Missile Defense Agency director Vice Adm. Jim Syring called the $244 million test an "incredible accomplishment," stressing that the ground based missile defense (GMD) program is "vitally important to the defense of our homeland, and this test demonstrates that we have a capable, credible deterrent against a very real threat."
Rep. Adam Smith (D-WA) praised the test, telling CNN that, "after an investment of more than $40 billion since 2002, it's good that the Missile Defense Agency is finally doing a missile defense test against an ICBM target, some 13 years after the first Ground-Based Interceptor system's deployment."
"Flight intercept testing, particularly against realistic targets, remains a key element of the program to assess the effectiveness of our deployed missile defense system, as well as to demonstrate the capability and continue the development of such a system," Smith added.
The interceptor was launched from Vandenberg Air Force base in California.
Despite the praise there are concerns about the system’s consistency, as it has only destroyed about half the targets it has engaged in tests spanning the last decade.
"Based on its testing record, we cannot rely upon this missile defense program to protect the United States from a North Korean long-range missile," Philip E. Coyle from the Center for Arms Control and Non-Proliferation remarked. "In several ways, this test was a $244 million baby step, a baby step that took three years."
He pointed out that the mockup was easier to follow and neutralize because it flew slower than a North Korean ICBM, with a slower closure rate between target and interceptor as well.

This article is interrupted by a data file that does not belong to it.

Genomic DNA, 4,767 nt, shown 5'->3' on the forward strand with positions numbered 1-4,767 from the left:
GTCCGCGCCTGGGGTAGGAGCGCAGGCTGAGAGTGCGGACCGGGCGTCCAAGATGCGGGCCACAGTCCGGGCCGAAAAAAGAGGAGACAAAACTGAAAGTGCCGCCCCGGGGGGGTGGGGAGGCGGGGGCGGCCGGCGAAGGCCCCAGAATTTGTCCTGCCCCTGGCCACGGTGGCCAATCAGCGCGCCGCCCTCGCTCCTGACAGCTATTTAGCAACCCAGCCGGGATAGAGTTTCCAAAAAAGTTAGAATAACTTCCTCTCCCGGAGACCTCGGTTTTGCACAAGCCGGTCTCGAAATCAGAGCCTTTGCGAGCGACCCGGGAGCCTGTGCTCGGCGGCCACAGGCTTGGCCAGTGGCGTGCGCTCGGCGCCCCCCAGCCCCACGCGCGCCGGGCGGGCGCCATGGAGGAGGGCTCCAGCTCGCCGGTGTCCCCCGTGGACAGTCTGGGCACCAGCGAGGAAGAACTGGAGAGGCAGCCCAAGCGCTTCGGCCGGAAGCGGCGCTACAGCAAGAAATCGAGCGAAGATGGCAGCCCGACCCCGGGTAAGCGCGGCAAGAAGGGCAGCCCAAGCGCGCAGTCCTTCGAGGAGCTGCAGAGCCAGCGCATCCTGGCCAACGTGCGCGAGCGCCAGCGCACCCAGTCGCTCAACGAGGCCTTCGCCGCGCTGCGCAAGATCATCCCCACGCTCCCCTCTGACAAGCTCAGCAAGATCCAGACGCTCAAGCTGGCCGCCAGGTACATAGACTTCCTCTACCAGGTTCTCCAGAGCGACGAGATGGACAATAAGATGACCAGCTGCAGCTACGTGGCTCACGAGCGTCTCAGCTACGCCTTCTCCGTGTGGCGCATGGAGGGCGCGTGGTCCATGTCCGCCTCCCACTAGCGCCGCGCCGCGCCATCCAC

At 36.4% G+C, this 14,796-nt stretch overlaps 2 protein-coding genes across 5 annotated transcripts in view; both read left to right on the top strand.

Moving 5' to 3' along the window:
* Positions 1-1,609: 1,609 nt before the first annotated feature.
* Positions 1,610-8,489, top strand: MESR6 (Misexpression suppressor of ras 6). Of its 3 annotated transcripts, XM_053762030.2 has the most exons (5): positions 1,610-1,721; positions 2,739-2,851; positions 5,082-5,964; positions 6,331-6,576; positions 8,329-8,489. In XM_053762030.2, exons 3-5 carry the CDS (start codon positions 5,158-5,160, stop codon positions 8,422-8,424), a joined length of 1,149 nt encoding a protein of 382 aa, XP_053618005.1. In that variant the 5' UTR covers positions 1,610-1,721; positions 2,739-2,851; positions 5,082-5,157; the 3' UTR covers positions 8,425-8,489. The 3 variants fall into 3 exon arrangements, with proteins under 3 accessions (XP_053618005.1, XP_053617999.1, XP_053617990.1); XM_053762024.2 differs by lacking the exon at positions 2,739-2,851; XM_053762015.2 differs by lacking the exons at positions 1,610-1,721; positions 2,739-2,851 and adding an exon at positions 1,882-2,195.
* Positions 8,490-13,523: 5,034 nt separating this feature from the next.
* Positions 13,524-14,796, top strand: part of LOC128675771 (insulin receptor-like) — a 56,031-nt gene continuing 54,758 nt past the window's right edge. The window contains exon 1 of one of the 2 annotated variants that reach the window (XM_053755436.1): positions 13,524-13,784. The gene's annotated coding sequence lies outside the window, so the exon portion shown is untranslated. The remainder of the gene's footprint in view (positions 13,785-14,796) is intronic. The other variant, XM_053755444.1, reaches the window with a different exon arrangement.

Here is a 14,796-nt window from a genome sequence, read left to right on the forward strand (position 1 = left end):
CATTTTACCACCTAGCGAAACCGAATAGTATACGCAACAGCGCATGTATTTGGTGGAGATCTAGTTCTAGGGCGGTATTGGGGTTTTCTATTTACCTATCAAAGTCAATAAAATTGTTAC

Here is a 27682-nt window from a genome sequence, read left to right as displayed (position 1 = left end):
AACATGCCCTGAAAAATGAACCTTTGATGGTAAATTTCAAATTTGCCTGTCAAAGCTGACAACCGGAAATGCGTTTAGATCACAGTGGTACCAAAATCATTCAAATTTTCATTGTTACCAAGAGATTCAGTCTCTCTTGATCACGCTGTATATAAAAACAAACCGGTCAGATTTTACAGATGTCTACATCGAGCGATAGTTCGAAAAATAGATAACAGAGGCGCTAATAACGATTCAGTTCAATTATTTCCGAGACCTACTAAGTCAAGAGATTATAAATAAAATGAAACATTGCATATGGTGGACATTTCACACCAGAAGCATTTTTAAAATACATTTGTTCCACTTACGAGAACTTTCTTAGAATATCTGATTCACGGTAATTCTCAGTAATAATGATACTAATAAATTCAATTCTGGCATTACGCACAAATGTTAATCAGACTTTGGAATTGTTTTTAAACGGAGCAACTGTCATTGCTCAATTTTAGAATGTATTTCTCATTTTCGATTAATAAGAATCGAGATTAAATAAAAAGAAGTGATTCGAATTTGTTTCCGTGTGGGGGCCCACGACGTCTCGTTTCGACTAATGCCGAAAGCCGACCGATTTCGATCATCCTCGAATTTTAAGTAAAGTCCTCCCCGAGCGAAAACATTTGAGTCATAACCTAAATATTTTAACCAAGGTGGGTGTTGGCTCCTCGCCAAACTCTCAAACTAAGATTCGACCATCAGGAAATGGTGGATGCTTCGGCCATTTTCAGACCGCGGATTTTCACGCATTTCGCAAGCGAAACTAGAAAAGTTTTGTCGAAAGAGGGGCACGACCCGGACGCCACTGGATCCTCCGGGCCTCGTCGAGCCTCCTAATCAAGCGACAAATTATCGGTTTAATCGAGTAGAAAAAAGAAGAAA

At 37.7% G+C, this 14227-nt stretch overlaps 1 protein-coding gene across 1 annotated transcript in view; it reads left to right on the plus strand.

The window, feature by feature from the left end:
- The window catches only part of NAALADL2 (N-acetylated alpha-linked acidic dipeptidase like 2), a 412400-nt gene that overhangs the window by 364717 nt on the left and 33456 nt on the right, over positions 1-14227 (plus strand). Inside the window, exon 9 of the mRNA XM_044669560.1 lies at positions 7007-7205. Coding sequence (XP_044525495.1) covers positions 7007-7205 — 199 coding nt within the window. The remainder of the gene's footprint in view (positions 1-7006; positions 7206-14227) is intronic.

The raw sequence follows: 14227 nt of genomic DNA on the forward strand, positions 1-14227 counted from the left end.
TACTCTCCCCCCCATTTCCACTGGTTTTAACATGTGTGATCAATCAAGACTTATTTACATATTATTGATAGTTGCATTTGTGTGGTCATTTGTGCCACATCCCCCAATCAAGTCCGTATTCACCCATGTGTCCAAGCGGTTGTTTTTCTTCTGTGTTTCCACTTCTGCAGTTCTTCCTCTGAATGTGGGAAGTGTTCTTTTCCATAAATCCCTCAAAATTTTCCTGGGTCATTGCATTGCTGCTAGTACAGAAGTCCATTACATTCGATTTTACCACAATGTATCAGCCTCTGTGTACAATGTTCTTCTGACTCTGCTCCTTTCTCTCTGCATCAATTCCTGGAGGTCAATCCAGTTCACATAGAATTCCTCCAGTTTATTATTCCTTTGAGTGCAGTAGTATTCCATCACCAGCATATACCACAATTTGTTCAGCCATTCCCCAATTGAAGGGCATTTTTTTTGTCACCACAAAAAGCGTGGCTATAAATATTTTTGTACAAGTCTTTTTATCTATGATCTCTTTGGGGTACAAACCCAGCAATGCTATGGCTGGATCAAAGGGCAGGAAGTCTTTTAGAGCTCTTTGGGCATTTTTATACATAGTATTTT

Another major difference is that North Korean engineers have begun using solid fuel in their projectiles, allowing them to launch quickly and making it more difficult for Washington to be prepared.
Despite the GMD costing roughly $15 billion over the last 15 years, with the Missile Defense Agency spending about $190 billion overall since 1985, Physicist Laura Grego from the Union of Concerned Scientists said the program has really only produced what is "essentially an advanced prototype," according to Foreign Policy.
The exercise conducted Tuesday was the first test of a new 5-foot long "kill vehicle" that destroys oncoming missiles by steering itself directly into the target’s path.
Among the 36 deployed interceptors in Alaska and California there are currently two kill vehicles in use, the CE-I and the CE-II. In the last four attempts to test the CE-I, only two have been successful, most recently in 2008. The CE-II has had only one successful test in three total attempts.
Tuesday’s trial comes after months of saber rattling between Washington and Pyongyang. North Korea continues its missile and nuclear weapons testing despite UN sanctions and international calls for denuclearization, and has claimed that it’s close to developing a nuclear-armed missile capable of striking the US mainland.